We are a family of three; Andrew, Jodie and Jessica (aged 18) from Tasmania, Australia who are currently serving in Douala, Cameroon, Central Africa on the M/V Africa Mercy, the largest non-governmental hospital ship in the world, through Mercy Ships International. God has called us on a journey that has been many years in the making. For this season we call Africa home, as we seek to bring hope and healing to the poorest of the poor.

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Wednesday, March 21, 2018

Shades of Shipyard....

Ok, so I have been super slack with our blog this field service and now it is time to add a few posts before we depart Douala! To be honest, over the years it has become more and more of a challenge to find fresh ways to say the same thing. Our life on the ship follows a certain pattern, that is repeated year after year, but I will give it a go. 

Most of you wouldn't know that I print a hardcover coffee table book of our blog each field service, so I am quite pedantic about posting in chronological order. My last post had us departing Benin on our way to Las Palmas, Gran Canaria so I will pick up from there.....

It had been three years since we pulled alongside at the Astican shipyard in Las Palmas, Canary Islands, Spain. Three years since we called out “Hola”, sipped sangrias and strolled along the promenade, our eyes bugging out of our heads at the audacious fashions and lack of clothing! Three years since we welcomed the guys from the Astican shipyard on board, three years since we marveled at fabulous vistas and trekked over black volcanic rock. Three years since tapas, Theodore playing on his trumpet and La Terrazas Outlet Mall! It was great to be back!

This is shipyard. Shipyard beats to a different drum. The halls of the hospital no longer echo with the laughter of children and joyful singing, but with the sound of electrical tools and shipyard workers boots. Deck heads are down, lights and air conditioning are off, hallways are cluttered with all manner of things, the vacuum system is intermittent, blackouts are common and dinner could be pizza ordered in or cold salad on paper plates. The ship has a new buzz.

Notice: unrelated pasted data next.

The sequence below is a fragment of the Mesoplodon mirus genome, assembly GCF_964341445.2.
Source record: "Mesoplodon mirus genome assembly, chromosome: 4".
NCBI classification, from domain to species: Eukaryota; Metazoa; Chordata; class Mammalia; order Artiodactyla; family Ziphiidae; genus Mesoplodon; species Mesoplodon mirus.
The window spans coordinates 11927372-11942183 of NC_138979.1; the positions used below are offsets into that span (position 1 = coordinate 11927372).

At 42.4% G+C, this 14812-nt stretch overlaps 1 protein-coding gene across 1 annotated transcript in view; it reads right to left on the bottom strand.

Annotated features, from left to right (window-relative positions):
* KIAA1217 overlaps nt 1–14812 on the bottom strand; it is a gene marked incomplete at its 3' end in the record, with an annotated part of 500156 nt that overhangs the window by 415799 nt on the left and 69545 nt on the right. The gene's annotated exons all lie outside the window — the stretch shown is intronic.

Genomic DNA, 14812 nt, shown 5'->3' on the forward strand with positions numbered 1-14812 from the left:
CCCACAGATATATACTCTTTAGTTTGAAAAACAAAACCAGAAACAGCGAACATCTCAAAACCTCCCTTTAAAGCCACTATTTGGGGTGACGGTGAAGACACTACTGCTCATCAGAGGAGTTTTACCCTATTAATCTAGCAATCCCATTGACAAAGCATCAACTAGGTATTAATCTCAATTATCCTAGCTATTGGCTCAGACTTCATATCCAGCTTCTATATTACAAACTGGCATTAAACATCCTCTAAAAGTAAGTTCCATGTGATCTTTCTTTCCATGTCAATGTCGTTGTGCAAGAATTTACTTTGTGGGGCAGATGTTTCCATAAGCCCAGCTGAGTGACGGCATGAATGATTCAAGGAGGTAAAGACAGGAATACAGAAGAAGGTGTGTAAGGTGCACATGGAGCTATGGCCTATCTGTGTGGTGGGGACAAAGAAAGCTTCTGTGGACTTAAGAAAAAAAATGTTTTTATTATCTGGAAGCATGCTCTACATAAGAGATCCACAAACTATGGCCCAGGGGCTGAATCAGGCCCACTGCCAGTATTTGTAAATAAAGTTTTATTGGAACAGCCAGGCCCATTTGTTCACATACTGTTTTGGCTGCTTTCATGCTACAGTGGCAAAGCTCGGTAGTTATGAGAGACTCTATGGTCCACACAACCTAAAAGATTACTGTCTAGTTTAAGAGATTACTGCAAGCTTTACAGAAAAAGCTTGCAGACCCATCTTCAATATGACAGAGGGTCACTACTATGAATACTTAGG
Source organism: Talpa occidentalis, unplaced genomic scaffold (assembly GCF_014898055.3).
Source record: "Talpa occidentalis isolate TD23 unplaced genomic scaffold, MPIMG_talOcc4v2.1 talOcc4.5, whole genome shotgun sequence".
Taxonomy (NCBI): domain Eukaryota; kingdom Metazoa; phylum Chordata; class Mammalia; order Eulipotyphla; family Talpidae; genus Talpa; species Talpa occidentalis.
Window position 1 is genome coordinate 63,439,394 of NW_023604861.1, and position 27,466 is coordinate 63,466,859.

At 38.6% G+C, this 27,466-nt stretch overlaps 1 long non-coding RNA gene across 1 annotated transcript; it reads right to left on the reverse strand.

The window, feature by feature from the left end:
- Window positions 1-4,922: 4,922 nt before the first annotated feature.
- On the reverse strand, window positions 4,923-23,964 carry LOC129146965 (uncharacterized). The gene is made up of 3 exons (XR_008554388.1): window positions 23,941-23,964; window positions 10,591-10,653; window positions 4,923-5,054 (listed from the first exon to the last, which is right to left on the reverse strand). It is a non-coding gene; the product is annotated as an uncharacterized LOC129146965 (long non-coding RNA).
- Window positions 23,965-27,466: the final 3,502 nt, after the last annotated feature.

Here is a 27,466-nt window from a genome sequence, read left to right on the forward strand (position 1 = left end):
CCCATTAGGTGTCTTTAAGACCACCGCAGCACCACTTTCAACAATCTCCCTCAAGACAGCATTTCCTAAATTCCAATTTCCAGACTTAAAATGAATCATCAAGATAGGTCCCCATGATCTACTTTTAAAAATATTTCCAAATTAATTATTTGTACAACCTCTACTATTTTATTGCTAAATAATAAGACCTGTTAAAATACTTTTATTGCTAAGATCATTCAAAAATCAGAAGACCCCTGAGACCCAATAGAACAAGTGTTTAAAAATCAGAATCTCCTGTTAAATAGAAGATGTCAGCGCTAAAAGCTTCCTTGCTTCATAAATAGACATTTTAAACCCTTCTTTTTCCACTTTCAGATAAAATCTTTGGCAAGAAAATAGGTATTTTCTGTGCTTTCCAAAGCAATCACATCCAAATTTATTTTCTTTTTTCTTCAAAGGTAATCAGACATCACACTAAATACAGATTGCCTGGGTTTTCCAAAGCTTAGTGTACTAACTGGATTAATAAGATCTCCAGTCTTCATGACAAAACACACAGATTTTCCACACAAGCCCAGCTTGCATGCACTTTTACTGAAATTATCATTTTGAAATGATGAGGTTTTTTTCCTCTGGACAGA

Love it or hate it, this is shipyard. Without it, the Africa Mercy could not hope to function effectively for the next ten months in a developing nation!

As in previous years, families were required to move to land based accommodation during the dry dock phase, for the safety of the children. We stayed in hotels that very kindly donated rooms and facilities to Mercy Ships. Our family also took a small side trip to Barcelona.

There were dozens of projects on the agenda for dry dock and shipyard this year but some included:

·       Survey and incline testing
·       Replacement of cabin flooring (carpet to lino)
·       Hull cleaning
·       Portside capstone motor
·       Emergency switchboard upgrades
·       Cold room upgrades
·       Window replacements
·       Deck 3 fwd. office modifications
·       Funnel corrosion repair
·       Omnicell (electronic medical dispensing system) installed

…..and the list goes on! 

Tug boat pulling the Africa Mercy into the dry dock berth.
(P.C: Unknown)

AFM being pulled onto the dry dock tracks, out of the water.

Dirty propellers!

All shiny and clean!

High pressure cleaning the hull
(P.C: Unknown)

When the ship sits in a dirty port for so long, it grows a lot of barnacles! 

The big picture! The Africa Mercy high and dry in dry dock!

Spraying primer on the hull.

No it's not a slide, it's the garbage chute!
(P.C: Unknown)

Carpenter sanding floors in the cafe area.

Jess helped out in the cafe for three weeks full time, during shipyard, cementing her as a Starbucks barista!

These are the stairs that go all the way to the ship entrance during dry dock, all six stories! This is pizza going up for the crew, which happens from time to time during dry dock when the galley is fumigated or there are long blackouts.
(P.C: Unknown)

Storage space is at a premium for the sail! The pool is not open during the sail/shipyards so makes for an excellent and secure storage area Above are the bench seats used for the patients on the dock, as they wait to be seen either in outpatients/admissions, rehab or screening.

Some nurses checking out the new Omnicell system. These automated dispensing cabinets more easily optimize inventory, minimize stocktakes, and reduce missing doses.

A project assistant hard at work installing new shelves for a hospital office renovation.

Jess was asked by the Communications Department to tour a vision trip through the Academy. She did a wonderful job! 

A time honoured shipyard tradition in the soccer game between the Astican shipyard workers and our crew. This year we went along to cheer our guys on and Astican arranged an amazing BBQ for us, after the game. Our guys are the ones in blue. Astican beat us this time, but there's always next year!
(P.C: Unknown)

Lovely lit up at night.